Some years back I visited my home town on Long Island after an absence of over 20 yrs. I was delighted to see that the German deli was still there, because I wanted some genuine liverwurst. When I saw that the man behind the counter was Asian, my heart sank a little, and sure enough, he no longer carried, or even heard of, the brand I sought. I asked him where I could get a good onion rye, because I'd already determined that the Jewish bakery was gone. He directed me 2 blocks down, to an Italian bakery which of course had no rye of any kind, much less with that wonderful swirl of onion. You truly can't go home again....sigh.

                                                                That said, I am not surprised or disappointed at mismatched ethnicities in ethnic restaurants. Ethnicity guarantees nothing. More kitchens are staffed by Hispanics than the average diner realizes. Just saw a Burt Wolf program on Create which showed a Seder at a NYC restaurant where the cook was a black non-Jew from Senegal. He was in the dining room receiving cheers from the customers.

                                                      2. Some of us in the group commented that because there was a non-Thai waiting tables the food must be less than authentic.


                                                        all the server does is carry the food. they don't make it.

                                                        restaurants rely on the labor pool in the community and fact is, kitchen work is not always skilled labor and can be done with poor english-speaking skills, whether you're making chop suey or tandoori chicken.

                                                        i have been a restaurant professional in boston all my adult life. every kitchen in which i have ever worked has been primarily staffed with guys from central or south america. steakhouse, french, mediterannean, what have you. mostly columbians and brazilians, just because those are the predominant immigrant groups around here. the chef teaches them the dishes they need to know. they make them. over and over, night after night.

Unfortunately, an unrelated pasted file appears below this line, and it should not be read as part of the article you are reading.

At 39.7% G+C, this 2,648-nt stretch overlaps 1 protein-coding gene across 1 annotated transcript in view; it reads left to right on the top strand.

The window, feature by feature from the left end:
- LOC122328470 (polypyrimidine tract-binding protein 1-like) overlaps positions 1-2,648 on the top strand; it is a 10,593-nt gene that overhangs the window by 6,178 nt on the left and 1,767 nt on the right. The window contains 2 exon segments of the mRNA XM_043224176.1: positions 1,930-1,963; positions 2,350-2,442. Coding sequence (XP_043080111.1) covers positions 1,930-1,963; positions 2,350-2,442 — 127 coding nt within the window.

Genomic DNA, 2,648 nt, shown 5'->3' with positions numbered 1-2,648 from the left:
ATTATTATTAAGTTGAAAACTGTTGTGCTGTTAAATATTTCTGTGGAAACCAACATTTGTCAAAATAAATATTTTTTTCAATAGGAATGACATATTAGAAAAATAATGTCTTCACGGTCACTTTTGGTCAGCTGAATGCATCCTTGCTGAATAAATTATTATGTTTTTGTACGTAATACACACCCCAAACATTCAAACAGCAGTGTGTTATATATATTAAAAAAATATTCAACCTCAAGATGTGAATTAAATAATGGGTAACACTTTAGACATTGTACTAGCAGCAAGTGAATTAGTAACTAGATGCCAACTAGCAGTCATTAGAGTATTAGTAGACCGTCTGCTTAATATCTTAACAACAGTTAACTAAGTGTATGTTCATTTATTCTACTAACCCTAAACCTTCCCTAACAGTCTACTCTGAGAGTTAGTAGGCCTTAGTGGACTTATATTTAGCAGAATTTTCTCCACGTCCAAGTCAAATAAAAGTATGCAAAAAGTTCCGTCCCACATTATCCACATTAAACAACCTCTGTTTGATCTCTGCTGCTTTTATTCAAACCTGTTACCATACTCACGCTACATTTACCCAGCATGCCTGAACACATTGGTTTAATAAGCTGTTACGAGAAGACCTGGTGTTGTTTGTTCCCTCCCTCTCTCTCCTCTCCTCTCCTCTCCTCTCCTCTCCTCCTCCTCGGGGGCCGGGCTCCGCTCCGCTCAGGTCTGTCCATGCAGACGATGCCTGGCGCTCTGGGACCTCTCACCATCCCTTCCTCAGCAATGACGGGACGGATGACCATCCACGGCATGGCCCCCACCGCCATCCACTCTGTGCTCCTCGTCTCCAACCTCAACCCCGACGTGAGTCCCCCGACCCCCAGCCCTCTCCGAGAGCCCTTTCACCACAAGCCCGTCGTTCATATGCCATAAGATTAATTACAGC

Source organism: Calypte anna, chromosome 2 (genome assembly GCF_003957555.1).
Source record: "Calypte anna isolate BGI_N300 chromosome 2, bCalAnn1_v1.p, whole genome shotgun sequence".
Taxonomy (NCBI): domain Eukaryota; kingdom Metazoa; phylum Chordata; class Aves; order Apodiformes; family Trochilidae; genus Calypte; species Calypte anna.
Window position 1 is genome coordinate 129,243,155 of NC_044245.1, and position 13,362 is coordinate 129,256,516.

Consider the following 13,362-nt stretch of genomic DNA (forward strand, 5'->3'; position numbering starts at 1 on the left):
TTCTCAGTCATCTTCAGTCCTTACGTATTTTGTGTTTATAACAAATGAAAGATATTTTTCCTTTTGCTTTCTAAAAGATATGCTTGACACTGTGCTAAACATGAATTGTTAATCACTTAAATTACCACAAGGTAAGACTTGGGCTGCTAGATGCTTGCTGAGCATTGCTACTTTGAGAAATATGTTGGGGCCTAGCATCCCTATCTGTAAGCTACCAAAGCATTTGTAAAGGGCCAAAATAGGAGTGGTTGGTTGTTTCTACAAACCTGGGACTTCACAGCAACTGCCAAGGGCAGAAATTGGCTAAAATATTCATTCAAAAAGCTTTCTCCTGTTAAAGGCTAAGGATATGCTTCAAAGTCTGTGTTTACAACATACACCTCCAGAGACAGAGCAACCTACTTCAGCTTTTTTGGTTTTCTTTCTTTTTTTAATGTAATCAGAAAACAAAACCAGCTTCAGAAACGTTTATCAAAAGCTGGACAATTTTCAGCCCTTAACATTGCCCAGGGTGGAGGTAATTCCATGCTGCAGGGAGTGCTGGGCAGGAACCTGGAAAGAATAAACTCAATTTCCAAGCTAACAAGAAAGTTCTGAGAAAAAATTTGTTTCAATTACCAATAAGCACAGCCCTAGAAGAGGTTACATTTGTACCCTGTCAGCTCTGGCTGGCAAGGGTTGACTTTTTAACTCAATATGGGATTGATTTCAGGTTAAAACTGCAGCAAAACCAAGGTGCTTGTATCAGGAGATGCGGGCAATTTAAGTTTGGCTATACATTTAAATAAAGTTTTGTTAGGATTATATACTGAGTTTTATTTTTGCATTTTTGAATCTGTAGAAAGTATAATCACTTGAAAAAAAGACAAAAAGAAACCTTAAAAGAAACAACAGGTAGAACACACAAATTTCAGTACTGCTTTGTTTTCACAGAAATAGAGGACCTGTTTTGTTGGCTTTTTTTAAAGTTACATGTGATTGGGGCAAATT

a line cook only has to execute consistently. they're not inventing the menu. a server has a skill-set too, whether it's taking orders for sushi or pad thai, it makes no difference. it's the same job, regardless of how many vowels may or may not be in your last name. (lol, mine has lots, btw. doesn't mean i only work in italian joints.)

                                                        1. I'm a caucasian American and I've been in the Chinese restaurant business for 20 years. Invariably, some joker walks up to the me and says, "funny, you don't *look* Chinese!" I respond by saying "why, I *am* Chinese... I was just disfigured in a horrible accident."

                                                          I must admit, that about 16 years ago I saw my first caucasian making sushi in a Japanese restaurant and I did a double-take.

                                                          3 Replies
                                                          1. re: shaogo

                                                            nearly all of the sushi chefs here are chinese, not japanese.

                                                            1. re: hotoynoodle

                                                              "nearly all of the sushi chefs here are Chinese, not Japanese"

                                                              Shhh... don't let everybody know about that! After all, some of the Chinese sushi chefs I've employed have spent a lot of time learning to speak Japanese to the American customers who practice *their* poor Japanese skills on them.

                                                              Indeed, there are precious few Japanese left in the business of sushi. They can only be found in the cities and as chef/owners, these days. It used to be a big secret but I guess the secret's out for most people -- Chinese restaurateurs have taken over the Japanese restaurant business in America!

                                                              1. re: shaogo

                                                                And in Canada, too! Although there are also a ton of Korean-Canadian owned restaurants serving Japanese food in Toronto, as well as a new sushi restaurant owned by 4 white South African expats.

                                                          2. I have to say that I'm rather horrified at your assessment "it might behoove the owner to seriously reconsider some of his business practice" because it implies that because I am of Asian descent (many generations in the US), you would prefer that I not work at an establishment that serves non-Asian food? Am I allowed to practice Western Medicine, or would you prefer that I stick to acupuncture and herbalism, since that is consistent with your stereotype?